Giorgio Morandi (1890 – 1964) prefers to deal with the magic of simple forms of things, which through their sobriety and reduction as well as their pastel tones, transform the common place objects into treasures.
Amedeo Modigliani (1884 – 1920) wants to depict a person in such a way that his basic, existential essentially seems to be “poured” into a body shape. Soft and flowing figuration, that often seems archaic, with almond-shaped often sightless eyes, turns the person into an exchangeable “transitory object” and art object.
Paul Cezanne (1839 – 1906) wants to see art as a “harmony parallel with nature.” He is deemed groundbreaking in technique and style for the avant-garde (fragmentation of contours, and colors, reduction of forms to geometrical object, alienation and glorification of the trivial, etc.), as the “caesura” and thereby “Father of Modernism”.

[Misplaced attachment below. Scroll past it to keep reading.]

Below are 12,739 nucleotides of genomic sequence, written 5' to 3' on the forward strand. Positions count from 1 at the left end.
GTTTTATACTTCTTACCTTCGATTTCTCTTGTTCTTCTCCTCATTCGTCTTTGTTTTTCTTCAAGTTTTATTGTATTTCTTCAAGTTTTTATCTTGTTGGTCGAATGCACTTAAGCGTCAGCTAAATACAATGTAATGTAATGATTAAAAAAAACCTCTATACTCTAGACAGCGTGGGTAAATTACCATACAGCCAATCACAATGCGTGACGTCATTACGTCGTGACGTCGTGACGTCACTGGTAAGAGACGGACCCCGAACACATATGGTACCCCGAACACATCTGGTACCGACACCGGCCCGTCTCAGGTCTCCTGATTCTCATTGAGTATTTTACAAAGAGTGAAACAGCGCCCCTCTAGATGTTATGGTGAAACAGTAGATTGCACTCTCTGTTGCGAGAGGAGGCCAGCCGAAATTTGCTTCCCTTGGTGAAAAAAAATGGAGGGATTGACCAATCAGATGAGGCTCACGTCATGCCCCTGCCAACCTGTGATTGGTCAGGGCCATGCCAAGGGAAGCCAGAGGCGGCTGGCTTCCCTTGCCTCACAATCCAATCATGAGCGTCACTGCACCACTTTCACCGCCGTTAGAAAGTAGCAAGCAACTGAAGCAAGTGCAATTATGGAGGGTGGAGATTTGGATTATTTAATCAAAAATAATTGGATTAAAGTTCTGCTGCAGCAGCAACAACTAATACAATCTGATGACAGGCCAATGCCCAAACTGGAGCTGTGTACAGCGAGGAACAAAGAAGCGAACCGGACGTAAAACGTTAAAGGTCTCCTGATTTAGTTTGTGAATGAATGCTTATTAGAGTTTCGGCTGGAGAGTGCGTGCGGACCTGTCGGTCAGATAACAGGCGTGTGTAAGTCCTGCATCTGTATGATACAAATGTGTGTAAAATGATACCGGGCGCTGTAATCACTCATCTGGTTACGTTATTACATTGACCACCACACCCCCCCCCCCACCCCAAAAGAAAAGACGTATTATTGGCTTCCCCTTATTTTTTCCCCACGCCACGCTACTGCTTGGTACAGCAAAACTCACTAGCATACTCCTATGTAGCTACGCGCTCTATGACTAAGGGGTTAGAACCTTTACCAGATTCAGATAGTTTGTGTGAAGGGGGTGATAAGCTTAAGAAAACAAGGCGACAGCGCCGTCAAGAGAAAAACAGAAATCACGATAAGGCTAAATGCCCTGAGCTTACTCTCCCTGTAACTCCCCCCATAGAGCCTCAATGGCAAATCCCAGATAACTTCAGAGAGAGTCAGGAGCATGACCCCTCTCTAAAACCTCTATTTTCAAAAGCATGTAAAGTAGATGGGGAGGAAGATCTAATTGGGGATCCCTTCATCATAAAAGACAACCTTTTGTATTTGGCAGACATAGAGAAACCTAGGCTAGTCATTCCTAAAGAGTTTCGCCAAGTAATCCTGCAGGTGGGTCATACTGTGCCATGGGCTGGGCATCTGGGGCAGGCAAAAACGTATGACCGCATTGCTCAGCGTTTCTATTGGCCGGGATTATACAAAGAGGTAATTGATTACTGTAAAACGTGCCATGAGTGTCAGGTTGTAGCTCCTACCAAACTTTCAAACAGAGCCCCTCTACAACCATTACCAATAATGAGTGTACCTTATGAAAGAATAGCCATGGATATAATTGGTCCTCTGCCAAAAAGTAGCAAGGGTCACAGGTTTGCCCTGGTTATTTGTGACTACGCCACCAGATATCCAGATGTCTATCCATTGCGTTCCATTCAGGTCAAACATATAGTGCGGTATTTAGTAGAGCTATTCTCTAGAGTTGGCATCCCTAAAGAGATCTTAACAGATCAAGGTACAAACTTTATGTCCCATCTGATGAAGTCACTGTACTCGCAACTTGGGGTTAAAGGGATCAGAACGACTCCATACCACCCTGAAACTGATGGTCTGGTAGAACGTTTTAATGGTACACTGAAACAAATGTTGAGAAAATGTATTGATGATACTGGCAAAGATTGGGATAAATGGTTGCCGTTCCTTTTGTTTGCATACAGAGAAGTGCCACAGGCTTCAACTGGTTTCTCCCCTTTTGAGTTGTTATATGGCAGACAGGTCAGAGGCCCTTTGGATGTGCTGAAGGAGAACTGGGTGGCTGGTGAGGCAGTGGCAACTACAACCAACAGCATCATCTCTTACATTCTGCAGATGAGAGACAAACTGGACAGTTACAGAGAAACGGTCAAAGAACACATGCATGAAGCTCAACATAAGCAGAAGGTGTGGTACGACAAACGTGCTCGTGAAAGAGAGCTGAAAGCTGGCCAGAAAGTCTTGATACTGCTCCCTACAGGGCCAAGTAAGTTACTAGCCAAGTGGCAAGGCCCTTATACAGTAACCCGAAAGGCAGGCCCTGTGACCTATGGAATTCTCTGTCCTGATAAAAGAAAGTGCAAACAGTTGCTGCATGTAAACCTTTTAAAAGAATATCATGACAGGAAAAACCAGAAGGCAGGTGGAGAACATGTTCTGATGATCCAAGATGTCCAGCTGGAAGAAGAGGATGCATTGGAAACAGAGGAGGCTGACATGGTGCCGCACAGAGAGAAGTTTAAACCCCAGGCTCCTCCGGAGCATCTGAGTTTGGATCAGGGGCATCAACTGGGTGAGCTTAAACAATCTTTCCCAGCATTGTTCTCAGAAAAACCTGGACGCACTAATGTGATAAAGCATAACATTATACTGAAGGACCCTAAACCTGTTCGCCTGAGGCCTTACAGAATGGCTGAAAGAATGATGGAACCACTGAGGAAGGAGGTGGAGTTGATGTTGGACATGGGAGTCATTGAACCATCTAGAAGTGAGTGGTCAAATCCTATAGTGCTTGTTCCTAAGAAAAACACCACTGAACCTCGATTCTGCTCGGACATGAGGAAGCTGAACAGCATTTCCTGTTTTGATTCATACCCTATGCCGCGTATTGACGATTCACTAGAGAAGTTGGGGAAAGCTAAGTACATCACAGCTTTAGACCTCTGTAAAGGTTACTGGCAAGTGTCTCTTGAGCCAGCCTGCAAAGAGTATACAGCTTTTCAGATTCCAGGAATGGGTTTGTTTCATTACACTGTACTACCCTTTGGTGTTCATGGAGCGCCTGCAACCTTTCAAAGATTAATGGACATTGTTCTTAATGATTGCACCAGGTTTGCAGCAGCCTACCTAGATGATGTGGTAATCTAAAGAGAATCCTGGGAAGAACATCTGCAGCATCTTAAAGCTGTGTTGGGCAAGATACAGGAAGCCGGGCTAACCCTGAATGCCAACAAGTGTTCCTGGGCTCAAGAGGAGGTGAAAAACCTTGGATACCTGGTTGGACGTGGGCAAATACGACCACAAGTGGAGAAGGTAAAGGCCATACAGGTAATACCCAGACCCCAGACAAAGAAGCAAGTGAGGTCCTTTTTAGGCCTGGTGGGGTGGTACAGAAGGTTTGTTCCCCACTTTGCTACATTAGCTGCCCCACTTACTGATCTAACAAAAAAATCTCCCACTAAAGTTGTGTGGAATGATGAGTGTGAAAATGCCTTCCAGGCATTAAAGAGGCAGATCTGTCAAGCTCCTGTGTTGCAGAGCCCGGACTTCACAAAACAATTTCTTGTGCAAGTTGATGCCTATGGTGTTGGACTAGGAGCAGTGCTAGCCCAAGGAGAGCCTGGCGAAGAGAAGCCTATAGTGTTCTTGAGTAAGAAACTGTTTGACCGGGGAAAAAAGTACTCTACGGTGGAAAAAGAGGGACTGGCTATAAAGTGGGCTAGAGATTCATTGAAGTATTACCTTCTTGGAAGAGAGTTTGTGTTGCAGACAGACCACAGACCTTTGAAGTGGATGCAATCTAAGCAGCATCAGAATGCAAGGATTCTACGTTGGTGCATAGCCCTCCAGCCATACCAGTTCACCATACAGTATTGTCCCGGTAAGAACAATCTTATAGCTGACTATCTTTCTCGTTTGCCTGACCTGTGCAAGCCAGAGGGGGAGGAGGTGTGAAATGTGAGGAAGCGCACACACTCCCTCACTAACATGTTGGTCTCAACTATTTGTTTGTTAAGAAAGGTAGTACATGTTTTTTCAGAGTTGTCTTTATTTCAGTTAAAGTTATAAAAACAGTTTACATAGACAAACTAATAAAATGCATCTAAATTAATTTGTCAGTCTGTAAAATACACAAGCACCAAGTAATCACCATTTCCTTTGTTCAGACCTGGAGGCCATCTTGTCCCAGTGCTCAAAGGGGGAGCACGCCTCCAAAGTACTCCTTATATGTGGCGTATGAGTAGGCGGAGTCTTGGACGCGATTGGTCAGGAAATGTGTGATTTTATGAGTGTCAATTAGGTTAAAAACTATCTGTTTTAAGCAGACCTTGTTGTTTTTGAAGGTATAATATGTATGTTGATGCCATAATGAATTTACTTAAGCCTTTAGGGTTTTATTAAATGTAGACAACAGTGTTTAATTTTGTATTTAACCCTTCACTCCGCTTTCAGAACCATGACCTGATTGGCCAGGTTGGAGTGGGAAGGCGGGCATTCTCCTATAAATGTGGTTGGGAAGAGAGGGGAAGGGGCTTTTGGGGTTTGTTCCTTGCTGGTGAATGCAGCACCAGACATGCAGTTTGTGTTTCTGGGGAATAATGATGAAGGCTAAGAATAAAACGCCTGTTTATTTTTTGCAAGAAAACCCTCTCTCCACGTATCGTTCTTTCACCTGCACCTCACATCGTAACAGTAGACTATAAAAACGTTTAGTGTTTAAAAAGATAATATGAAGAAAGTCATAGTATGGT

After a thorough introduction into the biography and painting techniques of these four artists each of us chose one artist for the practical application in our own paintings.
I was especially intrigued by the style of Modigliani, even though I could not go as far as painting the same kind of sightless empty eyes. Nevertheless, I tried to apply his other principles in my own paintings.
Finally, I no longer want to hide the paintings that are now on display at the exhibition in Wels. As it says in the invitation for the opening, they are very personal – they reflect certain mile stones of my personal journey with Jesus, which is a journey of healing from deep hurts to freedom and wholeness.
Come, dare to walk the way with me